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When Computers Were Human
David Alan Grier

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"When Computers Were Human is a detailed and fascinating look at a world I had not even known existed. After reading these accounts of ingenuity, determination, and true creative breakthrough, readers will look at today's computer-based society in an entirely different way."--James Fallows, National Correspondent, Atlantic Monthly

"How did the lives of people and the lives of numbers become so intimately entwined? David Alan Grier's authoritative, engaging, and richly detailed account of this neglected chapter in the history (and prehistory) of computing abounds with remarkable characters, sheds long-awaited light on their achievements, and could not have been better told."--George Dyson, author of Darwin among the Machines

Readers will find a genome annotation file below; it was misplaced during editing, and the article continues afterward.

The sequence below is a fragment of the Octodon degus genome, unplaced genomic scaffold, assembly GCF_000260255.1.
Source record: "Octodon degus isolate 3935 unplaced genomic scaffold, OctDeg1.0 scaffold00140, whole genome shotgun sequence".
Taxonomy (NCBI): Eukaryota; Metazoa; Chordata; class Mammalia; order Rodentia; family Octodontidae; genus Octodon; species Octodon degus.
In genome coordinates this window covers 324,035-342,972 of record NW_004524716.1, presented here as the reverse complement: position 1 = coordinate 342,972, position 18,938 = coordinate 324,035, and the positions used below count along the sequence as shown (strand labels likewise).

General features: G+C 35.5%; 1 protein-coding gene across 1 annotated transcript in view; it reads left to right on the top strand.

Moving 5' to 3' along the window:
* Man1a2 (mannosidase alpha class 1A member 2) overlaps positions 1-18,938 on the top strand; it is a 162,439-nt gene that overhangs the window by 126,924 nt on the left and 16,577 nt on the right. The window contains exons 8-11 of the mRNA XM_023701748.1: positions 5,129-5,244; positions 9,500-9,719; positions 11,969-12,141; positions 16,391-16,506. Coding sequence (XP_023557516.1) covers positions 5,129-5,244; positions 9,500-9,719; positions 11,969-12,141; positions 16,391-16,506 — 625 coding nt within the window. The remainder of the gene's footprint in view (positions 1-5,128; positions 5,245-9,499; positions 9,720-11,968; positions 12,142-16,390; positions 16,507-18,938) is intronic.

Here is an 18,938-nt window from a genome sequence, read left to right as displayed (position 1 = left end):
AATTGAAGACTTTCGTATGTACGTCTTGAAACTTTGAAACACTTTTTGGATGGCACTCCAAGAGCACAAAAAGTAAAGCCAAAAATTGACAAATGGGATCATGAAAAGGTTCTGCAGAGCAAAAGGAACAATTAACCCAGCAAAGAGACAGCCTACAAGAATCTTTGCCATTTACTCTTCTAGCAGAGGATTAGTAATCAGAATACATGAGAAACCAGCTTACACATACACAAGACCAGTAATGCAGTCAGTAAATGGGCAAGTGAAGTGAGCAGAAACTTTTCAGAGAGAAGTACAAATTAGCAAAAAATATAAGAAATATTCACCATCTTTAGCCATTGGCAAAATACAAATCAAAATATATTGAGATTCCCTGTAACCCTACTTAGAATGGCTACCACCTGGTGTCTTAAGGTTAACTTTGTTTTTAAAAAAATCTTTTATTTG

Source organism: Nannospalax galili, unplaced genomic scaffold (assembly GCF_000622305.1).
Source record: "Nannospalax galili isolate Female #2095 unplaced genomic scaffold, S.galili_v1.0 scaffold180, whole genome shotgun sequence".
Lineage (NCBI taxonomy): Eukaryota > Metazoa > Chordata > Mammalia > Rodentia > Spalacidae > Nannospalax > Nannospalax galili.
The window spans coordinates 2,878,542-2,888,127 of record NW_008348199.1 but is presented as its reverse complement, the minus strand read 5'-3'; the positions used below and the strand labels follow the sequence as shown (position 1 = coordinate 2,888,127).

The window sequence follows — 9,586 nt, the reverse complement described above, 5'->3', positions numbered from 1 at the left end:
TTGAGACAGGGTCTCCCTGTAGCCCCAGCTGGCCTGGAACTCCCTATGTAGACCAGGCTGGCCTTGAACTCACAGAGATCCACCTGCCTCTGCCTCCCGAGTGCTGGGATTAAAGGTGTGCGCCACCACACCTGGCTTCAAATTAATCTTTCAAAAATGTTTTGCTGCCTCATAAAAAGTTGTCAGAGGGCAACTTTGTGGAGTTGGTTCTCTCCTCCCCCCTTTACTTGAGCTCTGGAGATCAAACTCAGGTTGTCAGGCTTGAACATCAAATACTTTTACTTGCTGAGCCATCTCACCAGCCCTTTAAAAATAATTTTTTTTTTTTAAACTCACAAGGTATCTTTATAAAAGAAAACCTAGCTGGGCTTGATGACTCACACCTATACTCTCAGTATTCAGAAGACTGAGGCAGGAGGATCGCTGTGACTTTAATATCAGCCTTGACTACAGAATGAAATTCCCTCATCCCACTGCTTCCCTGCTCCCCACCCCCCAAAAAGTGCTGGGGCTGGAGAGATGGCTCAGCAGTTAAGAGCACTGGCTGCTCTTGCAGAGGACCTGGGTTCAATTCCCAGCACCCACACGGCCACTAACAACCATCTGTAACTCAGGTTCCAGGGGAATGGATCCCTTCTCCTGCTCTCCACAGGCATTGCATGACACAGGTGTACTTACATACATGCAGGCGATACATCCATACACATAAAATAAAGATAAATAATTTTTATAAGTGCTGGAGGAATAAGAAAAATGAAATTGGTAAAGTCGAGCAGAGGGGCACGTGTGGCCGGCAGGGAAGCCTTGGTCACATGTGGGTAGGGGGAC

"The story of computation before the invention of the computer is an important one--one that has not been told in this way before. This narrative grabs you right from the first page. Grier tells the human story behind some of the greatest scientific accomplishments, and tells it in a very readable way."--Michael R. Williams, Head Curator, Computer History Museum

"The history of the electronic computer has become the topic of a fair amount of scholarly work, and yet the wonderful story of the (collective) human computer has barely been noticed. This book will appeal both to an appreciable range of scholars and to more general readers. The style is pleasant and informal; the mathematics, accessible and interesting."--Theodore M. Porter, author of Trust in Numbers: The Pursuit of Objectivity in Science and Public Life

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File created: 4/17/2014

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